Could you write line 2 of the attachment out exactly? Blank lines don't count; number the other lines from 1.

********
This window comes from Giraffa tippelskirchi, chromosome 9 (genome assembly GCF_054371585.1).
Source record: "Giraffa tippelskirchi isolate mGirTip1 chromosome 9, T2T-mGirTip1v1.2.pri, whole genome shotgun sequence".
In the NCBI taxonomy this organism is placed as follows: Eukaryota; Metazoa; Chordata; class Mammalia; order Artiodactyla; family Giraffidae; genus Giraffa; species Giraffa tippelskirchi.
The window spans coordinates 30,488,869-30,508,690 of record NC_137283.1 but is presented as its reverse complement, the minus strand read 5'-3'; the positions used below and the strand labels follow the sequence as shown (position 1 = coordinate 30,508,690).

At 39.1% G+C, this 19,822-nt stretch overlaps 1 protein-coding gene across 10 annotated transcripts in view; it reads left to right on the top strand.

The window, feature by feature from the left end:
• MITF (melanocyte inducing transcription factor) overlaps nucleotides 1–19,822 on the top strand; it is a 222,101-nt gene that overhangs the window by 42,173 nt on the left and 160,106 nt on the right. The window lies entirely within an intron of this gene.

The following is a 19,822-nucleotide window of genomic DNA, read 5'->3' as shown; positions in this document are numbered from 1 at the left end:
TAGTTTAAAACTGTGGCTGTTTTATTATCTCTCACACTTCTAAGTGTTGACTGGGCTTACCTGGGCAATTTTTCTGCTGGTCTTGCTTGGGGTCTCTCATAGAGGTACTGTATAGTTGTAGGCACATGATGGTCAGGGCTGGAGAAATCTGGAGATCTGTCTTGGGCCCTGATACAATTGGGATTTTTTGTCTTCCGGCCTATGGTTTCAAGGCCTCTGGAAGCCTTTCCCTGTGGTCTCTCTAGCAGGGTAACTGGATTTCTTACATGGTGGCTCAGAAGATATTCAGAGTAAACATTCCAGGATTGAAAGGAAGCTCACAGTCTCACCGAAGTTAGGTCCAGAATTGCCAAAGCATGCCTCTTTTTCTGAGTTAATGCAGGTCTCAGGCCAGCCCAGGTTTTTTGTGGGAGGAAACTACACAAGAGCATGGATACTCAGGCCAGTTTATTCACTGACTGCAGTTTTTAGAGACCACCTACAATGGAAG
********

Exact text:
Source record: "Giraffa tippelskirchi isolate mGirTip1 chromosome 9, T2T-mGirTip1v1.2.pri, whole genome shotgun sequence".